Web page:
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Dip in Sabarimala footfall, revenue as annual pilgrimage season ends

The Sabarimala revenue decreased by Rs 98.35 crore, compared to the previous year, according to the Travancore Devaswom Board

Statesman News Service | Thiruvananthapuram |

The doors of the Sabarimala temple closed on Sunday morning after the annual two-month-long Mandalam Makaravilakku festival, which was marked by raging protests and violent clashes across Kerala. The tense situation resulted in a dip in the number of pilgrims during this pilgrimage season. This also affected the revenue earned by the Travancore Devaswom Board this year. The Sabarimala revenue decreased by Rs 98.35 crore, compared to the previous year, according to the board.

The temple was closed on Sunday at 6.45 am after the Pandalam Palace representative P Raghava Varma offered prayers at the shrine. The palace representative descended the 18 steps to escort the Thiruvabharanam back to the Pandalam Palace in a ceremonial procession.

Sunday’s darshan was exclusively for the palace representative. Darshan for pilgrims ended on Saturday evening after the Guruti ritual at Malikappuram.
The temple had opened for the pilgrimage season on 15 November, 2018. The government, through the Pathanamthitta district collectorate, had imposed prohibitory orders under Section 144 of the IPC, in and around Sabarimala hill ever since 14 November, and extended it every three to four days until after the Makaravilaku puja on 14 January, 2019.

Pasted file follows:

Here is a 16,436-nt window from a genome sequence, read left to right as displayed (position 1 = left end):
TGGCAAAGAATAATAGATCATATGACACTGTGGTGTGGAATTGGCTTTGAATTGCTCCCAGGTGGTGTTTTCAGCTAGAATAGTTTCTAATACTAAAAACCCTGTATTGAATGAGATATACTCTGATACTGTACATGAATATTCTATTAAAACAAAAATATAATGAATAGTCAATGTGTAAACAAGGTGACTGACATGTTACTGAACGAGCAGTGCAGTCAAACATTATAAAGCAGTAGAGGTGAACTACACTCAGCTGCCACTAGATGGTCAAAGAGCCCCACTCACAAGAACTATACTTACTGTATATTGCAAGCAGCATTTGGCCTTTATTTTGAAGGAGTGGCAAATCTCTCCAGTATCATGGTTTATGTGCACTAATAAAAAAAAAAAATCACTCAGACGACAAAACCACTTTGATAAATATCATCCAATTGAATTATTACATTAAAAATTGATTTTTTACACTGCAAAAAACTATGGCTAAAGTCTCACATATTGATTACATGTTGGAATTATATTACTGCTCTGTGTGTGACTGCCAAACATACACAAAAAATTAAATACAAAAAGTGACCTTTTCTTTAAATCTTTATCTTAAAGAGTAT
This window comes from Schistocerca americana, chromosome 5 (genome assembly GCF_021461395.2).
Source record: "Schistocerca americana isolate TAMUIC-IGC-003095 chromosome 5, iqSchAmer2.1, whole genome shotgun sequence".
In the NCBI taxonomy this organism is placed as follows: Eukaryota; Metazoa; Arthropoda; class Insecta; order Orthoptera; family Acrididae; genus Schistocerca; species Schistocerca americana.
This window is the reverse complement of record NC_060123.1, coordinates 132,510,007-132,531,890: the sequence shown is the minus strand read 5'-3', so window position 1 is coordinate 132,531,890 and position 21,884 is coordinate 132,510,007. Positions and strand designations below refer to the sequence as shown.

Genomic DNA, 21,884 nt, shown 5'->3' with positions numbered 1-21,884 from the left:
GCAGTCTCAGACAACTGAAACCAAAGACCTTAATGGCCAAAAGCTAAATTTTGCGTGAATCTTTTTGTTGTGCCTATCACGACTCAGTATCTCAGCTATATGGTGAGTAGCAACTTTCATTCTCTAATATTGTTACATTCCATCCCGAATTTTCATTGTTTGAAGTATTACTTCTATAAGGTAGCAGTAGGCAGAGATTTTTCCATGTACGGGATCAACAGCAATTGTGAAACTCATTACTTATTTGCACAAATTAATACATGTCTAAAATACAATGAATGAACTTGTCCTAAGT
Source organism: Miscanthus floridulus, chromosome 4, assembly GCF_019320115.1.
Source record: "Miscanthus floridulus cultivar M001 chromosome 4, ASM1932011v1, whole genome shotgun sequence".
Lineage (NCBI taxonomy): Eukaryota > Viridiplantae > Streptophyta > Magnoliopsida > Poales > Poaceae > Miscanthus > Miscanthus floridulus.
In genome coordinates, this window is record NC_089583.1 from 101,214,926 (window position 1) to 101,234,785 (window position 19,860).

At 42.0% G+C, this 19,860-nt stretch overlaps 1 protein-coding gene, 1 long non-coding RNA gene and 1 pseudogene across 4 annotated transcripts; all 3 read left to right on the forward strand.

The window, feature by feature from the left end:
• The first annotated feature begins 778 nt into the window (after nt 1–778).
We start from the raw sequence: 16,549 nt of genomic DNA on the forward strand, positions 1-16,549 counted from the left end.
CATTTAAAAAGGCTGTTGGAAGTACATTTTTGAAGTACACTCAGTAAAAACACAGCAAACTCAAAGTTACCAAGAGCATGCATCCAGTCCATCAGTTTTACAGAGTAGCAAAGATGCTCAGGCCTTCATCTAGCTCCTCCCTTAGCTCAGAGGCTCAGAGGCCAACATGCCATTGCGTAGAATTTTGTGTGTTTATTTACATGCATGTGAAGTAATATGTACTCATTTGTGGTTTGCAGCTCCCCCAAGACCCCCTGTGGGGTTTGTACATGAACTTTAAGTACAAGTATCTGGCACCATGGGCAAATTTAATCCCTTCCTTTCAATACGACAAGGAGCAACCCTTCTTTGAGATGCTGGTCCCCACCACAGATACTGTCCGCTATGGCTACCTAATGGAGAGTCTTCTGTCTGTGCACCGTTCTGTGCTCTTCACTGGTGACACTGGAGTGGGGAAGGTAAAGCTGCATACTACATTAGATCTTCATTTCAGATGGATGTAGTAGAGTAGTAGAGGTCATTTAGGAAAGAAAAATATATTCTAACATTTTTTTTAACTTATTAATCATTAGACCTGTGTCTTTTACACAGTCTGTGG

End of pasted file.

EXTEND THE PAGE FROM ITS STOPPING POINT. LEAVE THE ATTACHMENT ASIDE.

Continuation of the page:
For the first time in the history of the temple, lathi-wielding police patrolled the
temple premises and several persons, including BJP state general secretary K Surendran, had been arrested from Sabarimala for violating prohibitory orders issued there over the two-month period.

READ | Ensure full security to two women who entered Sabarimala: SC to Kerala govt

The two-month Mandalam-Makaravilakku pilgrimage season saw several  failed and successful attempts by women below the age of 50 years to enter the shrine, most notably by Kanaka Durga and Bindu Ammini, who offered prayers on 2 January, 2019. This attempt led to the call for a statewide hartal in Kerala by Sabarimala Karma samithy and BJP on 3 January, which saw widespread violence across the state.

Because of the tense situation, there was a dip in number of pilgrims during this pilgrimage season. This affected the revenue of the Travancore Devaswom Board, which decreased by 98.35 crore, compared to the previous year.

In December, the board had said the aggregate revenue during the 39 days of the pilgrimage season had showed a fall of Rs 60 crore.

The BJP had called a relay hunger strike outside the government Secretariat in Thiruvananthapuram, to protest against the imposition of prohiobitory orders at Sabarimala, and also against the alleged arbitrary arrests of its workers. The party called off the strike on Sunday morning.

To mark the culmination of the strike, Gandhian Gopinathan Nair gave lemon juice to BJP national executive committee member PK Krishnadas who was sitting on a hunger strike at the protest venue. Chief Minister Pinarayi Vijayan however alleged that the Sabarimala protests were led by those who upheld casteism.

Meanwhile, the Sabarimala Karma Samithi has organised an ‘Ayyappa Bhakta Sangamam’ (meeting of Ayyappa devotees), at Puthirikandam Maidani for protecting the customs and rituals at shrine. Spiritual leader Mata Amritanandamayi inaugurated the Sangamam. Amrithanandamayi underlined the necessity to protect the temple traditions.